The sound of gunshots fired outside his Bronx apartment one July night in 2008 awoke Kewan Beebe. He rushed to the window and peeked through the curtain. It was just after 1:30 a.m. Another shot was fired.
Beebe felt no pain. It wasn't until he got a tingling in his stomach and noticed his hand covered in blood that he realized he was wounded the stray bullet had struck the 14-year-old in the lower abdomen. Beebe was rushed to the hospital, where he underwent the first of multiple surgeries.
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"I thought I was going to die," he said. "The only thing that kept me alive was basketball."
A chorus of "MVP" chants rained down from the stands at Glen Cove High School a year ago as Beebe stood at the free-throw line.
Just minutes earlier, it had seemed that the most successful season in decades for the Big Red boys' basketball team was nearing its end. Glen Cove was playing Floral Park in the first round of the Nassau Class A playoffs and trailed by 10 points with six minutes remaining.
But Beebe was about to give his team the very thing he had recently received: a second chance at life.
"He gives these guys the feeling they can win every game," said the team's coach, Peter Falen. "He's brought life to this program."
In short order, Beebe nailed a straightaway three-pointer. He weaved through traffic in the paint for the layup. He followed up with a steal, and went coast-to-coast for the bucket and the foul to convert a three-point play. And that's not all. He calmly drained two free throws with just seconds remaining and those "MVP" chants echoing in the background to seal the comeback.
Beebe scored 10 of his 26 points in the final few minutes to lift Glen Cove to a thrilling 57-54 win.
For Beebe, who is now a senior, it was the defining moment of his two seasons with Glen Cove. He led the Big Red to its first conference championship in 22 years (the team lost to Jericho in the quarterfinals) and was named All-County and Conference A-III Player of the Year.
It was also a step toward the dream he is chasing to play college basketball.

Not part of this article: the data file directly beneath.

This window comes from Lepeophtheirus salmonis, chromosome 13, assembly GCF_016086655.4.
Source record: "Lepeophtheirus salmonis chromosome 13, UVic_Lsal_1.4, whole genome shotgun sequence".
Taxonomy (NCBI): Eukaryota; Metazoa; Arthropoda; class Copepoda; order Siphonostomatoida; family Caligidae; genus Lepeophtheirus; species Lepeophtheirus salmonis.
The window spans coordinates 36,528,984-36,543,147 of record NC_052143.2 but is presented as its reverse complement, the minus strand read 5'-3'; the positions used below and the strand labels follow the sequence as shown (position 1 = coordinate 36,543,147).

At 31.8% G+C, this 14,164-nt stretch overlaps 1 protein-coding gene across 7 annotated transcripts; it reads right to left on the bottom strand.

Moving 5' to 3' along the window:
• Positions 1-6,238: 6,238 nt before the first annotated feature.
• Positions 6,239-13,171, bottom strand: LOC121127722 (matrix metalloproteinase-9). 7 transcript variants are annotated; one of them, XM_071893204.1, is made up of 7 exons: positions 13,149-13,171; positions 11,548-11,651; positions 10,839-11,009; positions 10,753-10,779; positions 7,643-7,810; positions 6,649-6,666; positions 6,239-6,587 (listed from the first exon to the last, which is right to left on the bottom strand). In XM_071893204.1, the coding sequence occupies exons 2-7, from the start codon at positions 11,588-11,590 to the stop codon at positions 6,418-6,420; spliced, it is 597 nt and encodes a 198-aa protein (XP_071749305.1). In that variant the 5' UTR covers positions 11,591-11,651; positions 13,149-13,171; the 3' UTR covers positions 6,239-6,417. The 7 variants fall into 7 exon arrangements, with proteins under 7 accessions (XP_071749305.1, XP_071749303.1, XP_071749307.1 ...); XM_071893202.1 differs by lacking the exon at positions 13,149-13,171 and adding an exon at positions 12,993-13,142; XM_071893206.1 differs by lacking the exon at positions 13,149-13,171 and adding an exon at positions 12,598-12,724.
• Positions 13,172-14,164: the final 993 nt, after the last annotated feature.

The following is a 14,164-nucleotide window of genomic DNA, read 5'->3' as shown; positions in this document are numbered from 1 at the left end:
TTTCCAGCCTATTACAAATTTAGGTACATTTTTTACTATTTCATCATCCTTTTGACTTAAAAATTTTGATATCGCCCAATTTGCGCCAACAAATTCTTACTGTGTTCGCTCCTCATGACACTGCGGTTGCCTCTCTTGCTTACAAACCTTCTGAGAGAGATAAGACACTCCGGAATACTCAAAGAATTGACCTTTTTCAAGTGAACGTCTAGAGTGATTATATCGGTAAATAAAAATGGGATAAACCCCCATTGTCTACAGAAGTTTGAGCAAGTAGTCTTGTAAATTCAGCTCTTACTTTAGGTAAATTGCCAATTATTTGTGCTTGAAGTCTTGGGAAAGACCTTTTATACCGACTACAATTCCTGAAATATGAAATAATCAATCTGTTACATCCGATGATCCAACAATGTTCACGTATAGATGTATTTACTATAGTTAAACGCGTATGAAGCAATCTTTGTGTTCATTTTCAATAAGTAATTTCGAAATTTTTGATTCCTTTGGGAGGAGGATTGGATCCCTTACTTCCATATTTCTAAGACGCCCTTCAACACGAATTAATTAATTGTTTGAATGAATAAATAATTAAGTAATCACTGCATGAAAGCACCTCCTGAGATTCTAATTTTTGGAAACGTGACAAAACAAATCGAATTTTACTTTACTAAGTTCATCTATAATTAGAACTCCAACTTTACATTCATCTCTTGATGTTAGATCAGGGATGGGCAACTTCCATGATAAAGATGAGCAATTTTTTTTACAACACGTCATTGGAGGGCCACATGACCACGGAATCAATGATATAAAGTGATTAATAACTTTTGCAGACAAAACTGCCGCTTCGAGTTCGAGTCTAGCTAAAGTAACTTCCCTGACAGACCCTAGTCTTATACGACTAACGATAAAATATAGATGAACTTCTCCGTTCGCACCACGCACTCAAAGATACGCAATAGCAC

But during his pursuit, Beebe has encountered many obstacles. Being shot that summer night wasn't the first or the last, but it was a journey that brought him into the hearts and home of Carla and Frank D'Ambra.
The time 7:44 p.m. -- on March 23, 2007, is embedded in Beebe's mind. A doctor pulled him, his two older brothers and an older sister aside to tell them that their mother had passed away.
"I thought, to be honest, my life was over," recalled Beebe, who was 13 then and said his mother had been ill for some time. "I really didn't have a reason to live. She was my everything."
While growing up, Beebe and his siblings bounced around the South Bronx with their mother.
"There was a lot of gangs and drugs," Beebe recalled. "Basketball was the only thing you could look forward to coming outside for every day."
Beebe said an aunt was named guardian and moved into the family's Bronx apartment after his mother's death. Just 16 months later, an altercation involving his family outside their apartment building turned violent, ending in Beebe's bullet wound. Medical records show he suffered multiple inter-abdominal puncture wounds. In the surgeries that followed, Beebe underwent a colostomy, had part of his large intestine removed, had the bullet taken out and then had the colostomy reversed.
He described the periods between his operations as "the worst time of my life" because he felt his basketball hopes were in jeopardy. He said he would lie in his bed and synchronize the rhythm of the monitors to the sound of a bouncing ball as he envisioned himself driving past a defender. When Beebe finally fully recovered five months after being shot, his sister, Vanessa Huggins, said the first thing he did was pick up a basketball.